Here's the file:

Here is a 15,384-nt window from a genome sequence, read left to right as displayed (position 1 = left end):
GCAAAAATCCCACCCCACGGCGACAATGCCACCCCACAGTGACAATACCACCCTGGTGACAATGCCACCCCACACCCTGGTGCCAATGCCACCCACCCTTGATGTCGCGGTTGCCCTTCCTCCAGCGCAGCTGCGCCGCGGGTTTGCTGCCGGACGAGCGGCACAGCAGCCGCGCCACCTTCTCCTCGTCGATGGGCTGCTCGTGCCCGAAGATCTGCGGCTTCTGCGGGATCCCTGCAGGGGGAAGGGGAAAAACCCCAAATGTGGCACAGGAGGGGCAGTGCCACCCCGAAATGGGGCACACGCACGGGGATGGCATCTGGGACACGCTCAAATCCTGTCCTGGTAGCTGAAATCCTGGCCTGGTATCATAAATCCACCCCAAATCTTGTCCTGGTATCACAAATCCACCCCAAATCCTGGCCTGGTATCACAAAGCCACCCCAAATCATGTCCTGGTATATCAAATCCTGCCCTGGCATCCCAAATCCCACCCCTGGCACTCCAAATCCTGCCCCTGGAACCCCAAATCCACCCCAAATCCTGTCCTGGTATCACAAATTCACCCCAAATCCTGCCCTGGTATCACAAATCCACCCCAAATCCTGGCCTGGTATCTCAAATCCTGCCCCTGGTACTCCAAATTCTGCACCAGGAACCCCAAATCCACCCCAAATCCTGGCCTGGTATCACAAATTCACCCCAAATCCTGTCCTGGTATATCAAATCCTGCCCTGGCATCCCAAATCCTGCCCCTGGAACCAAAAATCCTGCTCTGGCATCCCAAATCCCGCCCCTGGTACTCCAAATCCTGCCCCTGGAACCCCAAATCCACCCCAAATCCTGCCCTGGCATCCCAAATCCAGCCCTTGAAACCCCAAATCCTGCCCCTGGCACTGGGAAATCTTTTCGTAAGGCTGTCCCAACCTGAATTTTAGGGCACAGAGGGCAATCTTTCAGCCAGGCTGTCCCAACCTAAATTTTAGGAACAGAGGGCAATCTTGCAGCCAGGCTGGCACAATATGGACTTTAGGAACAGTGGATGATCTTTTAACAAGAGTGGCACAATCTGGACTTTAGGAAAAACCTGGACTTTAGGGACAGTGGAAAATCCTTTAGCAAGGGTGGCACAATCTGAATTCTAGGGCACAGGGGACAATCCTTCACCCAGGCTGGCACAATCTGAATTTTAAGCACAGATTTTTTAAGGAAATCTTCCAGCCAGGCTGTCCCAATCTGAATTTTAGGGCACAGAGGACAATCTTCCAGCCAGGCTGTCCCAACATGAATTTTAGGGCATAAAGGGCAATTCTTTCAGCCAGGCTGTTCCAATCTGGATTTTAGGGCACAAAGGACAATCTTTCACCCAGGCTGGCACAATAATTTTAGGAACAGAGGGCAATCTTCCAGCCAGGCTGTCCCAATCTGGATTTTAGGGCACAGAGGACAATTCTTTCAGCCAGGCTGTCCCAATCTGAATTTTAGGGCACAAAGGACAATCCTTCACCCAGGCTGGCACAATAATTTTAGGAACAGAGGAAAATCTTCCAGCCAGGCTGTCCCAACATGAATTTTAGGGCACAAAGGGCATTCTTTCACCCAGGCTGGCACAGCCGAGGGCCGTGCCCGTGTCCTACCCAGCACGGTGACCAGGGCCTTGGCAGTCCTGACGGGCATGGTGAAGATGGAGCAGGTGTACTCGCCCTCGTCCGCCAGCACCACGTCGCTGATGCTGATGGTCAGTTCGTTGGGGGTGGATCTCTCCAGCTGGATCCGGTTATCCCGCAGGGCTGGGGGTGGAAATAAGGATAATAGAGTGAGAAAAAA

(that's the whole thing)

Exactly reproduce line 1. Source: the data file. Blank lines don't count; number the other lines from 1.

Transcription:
Here is a 15,384-nt window from a genome sequence, read left to right as displayed (position 1 = left end):